Your Father’s Arms: A Wonderful Place To Grow
We all know that few places are as safe, affective and important for a child’s development as their mother’s arms. But what about their father’s arms?
Although men don’t breastfeed or give birth, their closeness, affection, voice and even their skin are all incredibly important aspects for a newborn child.
Today there are hundreds of hospitals that have integrated wonderful birth protocols, such as kangaroo care.
For example, when a mother is still recovering from anesthesia after a caesarean section, fathers have the choice of performing kangaroo care.
With some embarrassment, excitement and a little fear, they take off their shirts to receive their newborn baby on their chest.
There are only a few sights as comforting as that image. The newborn regulates its temperature, relieves stress and has its first skin-to-skin contact with a person that will form a big part of their lives.
This initiative should undoubtedly be carried out in all medical centers. A father’s arms become a safe, warm and important place in their baby’s life.
We invite you to explore this topic a little more.
Growing up in dad’s arms
A lot is said about hormonal changes that women experience during pregnancy and lactation. We all know about this and many readers have surely experienced the exact same thing.
As amazing as it may seem, the father’s brain also has its own hormonal and emotional merry-go-round during the same process.
Less testosterone during parenting
This is interesting data. According to a study carried out at Northwestern University of Illinois, United States, testosterone levels are reduced significantly when a man becomes a father.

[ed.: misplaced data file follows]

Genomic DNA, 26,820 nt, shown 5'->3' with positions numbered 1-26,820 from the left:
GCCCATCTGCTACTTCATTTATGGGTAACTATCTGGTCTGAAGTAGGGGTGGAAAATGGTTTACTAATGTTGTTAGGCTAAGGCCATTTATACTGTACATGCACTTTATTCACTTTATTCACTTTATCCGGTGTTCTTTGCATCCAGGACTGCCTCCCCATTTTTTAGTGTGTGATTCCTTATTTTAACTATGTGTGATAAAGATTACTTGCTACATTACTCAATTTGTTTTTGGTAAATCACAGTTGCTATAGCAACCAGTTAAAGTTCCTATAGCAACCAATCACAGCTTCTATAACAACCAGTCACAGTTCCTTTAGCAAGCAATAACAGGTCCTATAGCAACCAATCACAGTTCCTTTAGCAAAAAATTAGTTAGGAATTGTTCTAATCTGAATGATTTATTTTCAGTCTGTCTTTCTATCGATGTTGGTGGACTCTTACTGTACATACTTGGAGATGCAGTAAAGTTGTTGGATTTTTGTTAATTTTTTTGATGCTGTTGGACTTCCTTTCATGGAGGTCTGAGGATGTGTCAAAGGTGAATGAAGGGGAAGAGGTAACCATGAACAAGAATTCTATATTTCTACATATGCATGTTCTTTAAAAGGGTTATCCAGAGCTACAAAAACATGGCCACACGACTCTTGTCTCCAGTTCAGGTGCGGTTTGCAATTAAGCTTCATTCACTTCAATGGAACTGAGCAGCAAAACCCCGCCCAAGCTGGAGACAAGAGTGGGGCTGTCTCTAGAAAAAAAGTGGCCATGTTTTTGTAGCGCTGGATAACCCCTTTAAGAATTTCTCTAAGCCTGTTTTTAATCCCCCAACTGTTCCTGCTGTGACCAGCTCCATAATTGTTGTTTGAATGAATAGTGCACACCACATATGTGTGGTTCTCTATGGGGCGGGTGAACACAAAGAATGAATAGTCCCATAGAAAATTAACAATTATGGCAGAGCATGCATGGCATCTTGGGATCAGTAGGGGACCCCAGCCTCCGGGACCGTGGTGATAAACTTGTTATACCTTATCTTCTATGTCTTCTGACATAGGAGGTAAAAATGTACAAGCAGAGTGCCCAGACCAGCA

- This hormone fulfils its function during courtship, passion and intimacy. Its highest peaks are found during the first moments of seduction, in which each person must try their best to attract the other.
- However, when the couple begins the process of pregnancy and the woman finally gives birth, the father’s brain needs less testosterone. Their only functions now are to guarantee the safety and survival of their child, attend to them and take care of them.
The “maternal” instinct is not exclusive to women
To a large extent, all of us are born with the natural instinct to provide care, attention and affection for our children.
You can spend a large part of your life believing that its not the case, however, the act of giving birth and feeling your little one in your arms activates what is know as the “paternity network.”
- Brain structures such as the amygdala, the insula and the nucleus accubens participate in this internal circuit.
- For women it is almost a “primitive” instinct. Men, however, develop this process by feeling the closeness of their baby.
- According to research carried out by the University of Bar-IIan in Israel, a man’s brain becomes more “maternal” if he is responsible for more functions at home.
Aspects such as co-sleeping with the baby, giving them a bottle, bathing them or rocking them in their arms, intensifies this instinct.
On dad’s skin
We know that the “skin to skin” method is equally beneficial if the father has the baby on his chest. This amazing contact will always be better than a crib. It will always alleviate more fears than a simple sheet could.
The kangaroo method is no longer exclusive to mothers, because nowadays, fathers know that they are more than mere spectators.
Raising a child means teamwork; while the mother breastfeeds, dad can offer his chest for the baby to sleep on, to feel the safety of a heart that will always be by their side.
They have someone who will defend them from any danger, that will encourage them to accomplish each and every one of their dreams.
Many studies even promote the need to practice this delicate art of love and care when it comes to taking care of premature babies.
- It regulates temperature and breathing
- Reduces infections
- Favors neuronal maturity
- Increase the quality of the baby’s rest
- Offers tactile, auditory and movement stimulus.
- Favors weight gain
- The baby will cry less and will also become better adapted to extra-uterine life
In conclusion, we know that there is always talk of the mother’s importance in a baby’s life, especially in the first stage of the process when the baby only needs three things: breast milk, affection and routines.
Aside from breastfeeding, the father can carry out all the other tasks and contribute to their child’s healthy development with his hugs, affection and attention.
Let’s all be active protagonists in the upbringing of our children: mothers and fathers.